Continuous delivery (CD) automates the delivery of applications to selected infrastructure environments. Most development teams work with multiple environments other than production, such as development and testing environments, and CD ensures there is an automated way to push code changes to them.
By integrating CI/CD processes, your team can implement continuous deployment of your e-commerce application as they run through the CI/CD pipeline, and validated builds are deployed directly to the cloud-based hosting environment. If your web application shows errors following a code change, you can launch a rolled back system in minutes to get your online storefront back up and running with minimized disruption.
4. Sign up for features to ensure 100% site uptime, and to effectively handle unexpected traffic peaks.
Ensuring 100% site uptime is a tough challenge, particularly during times of peak demand due to aggressive marketing campaigns, promotional offers, influencer marketing, seasonal changes, etc. When site traffic goes up by 10X or 100X, a lot of e-commerce sites crash.
Migrating to the cloud enables you to tap into the (virtually) infinite capacity offered by your cloud service provider. But you need to make sure you’re leveraging the cloud provider’s auto-scaling capabilities (preferably predictive auto-scaling) to ensure 100% uptime.
5. Develop a disaster recovery plan.
If your hosting provider does experience downtime, how quickly can you be back online? How much data can you expect to lose? And what happens if your application goes down due to a bad code deployment?
You need to have answers to these questions figured out as part of your disaster recovery plan. A multi-cloud hosting solution often provides the highest resilience to ensure that the impact of a disaster on your e-commerce storefront is minimal.
6. Implement robust cybersecurity measures.
When you migrate to the public cloud, you considerably increase the attack surface area of your application. Therefore, you need to implement robust cybersecurity measures to protect your online storefront, business, and your customers’ data (such as identity and credit card information).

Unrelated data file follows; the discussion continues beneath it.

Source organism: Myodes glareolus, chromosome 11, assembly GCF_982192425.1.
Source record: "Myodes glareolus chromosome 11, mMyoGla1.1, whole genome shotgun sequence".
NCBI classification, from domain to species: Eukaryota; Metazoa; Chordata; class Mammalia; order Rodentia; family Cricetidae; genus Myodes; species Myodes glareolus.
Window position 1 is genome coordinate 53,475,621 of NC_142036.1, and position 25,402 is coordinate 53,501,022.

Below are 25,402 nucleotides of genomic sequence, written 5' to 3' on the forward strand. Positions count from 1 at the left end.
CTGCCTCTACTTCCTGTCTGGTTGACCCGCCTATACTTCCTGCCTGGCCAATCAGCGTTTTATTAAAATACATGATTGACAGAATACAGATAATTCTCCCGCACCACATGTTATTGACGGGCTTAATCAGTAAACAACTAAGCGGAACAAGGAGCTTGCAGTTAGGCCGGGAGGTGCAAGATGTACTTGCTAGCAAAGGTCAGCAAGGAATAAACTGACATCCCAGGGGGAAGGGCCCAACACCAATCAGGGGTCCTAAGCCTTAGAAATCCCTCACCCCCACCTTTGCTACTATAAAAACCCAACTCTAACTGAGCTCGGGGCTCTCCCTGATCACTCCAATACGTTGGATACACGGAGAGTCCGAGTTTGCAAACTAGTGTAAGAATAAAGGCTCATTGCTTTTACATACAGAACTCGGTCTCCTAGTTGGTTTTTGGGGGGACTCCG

Given the growing range, sophistication, and magnitude of cyber-attacks, a basic web application firewall (WAF) is not enough. Make sure you have a DDoS mitigation solution in place to safeguard your storefront from brute force attacks, intrusion detection to mitigate zero-day exploits, and sophisticated bot management to protect your site from the onslaught of malicious bots.
7. Adopt measures to enhance site performance.
Blazing fast site performance is critical to delivering a great user experience to your online shoppers.
You should consider implementing page and content optimization techniques to optimize web page asset delivery, decrease page size, and reduce the number of round trips. This will significantly improve site performance.
Integrating a content delivery network (CDN) and load balancer with your online storefront can make it load even faster. Furthermore, image management tools can help achieve faster page loads by compressing images and changing the format where necessary, without degrading quality.
8. Make sure you have access to a team of cloud migration and management experts.
Given the above considerations, migrating to the cloud and managing your infrastructure once you’re there, is not an easy task, and the chances of failure are non-trivial.
Unfortunately, the e-commerce industry today faces an acute cloud skills shortage. As online merchants increasingly migrate or plan to migrate to cloud-hosted environments, there is an exponentially growing demand for experts skilled at cloud technologies and processes. And as demand outpaces supply, hiring these experts in-house is often difficult and prohibitively expensive.
Consider investing in a hosting provider with a team of skilled cloud experts that have demonstrated success in migrating and managing several e-commerce storefronts in the cloud.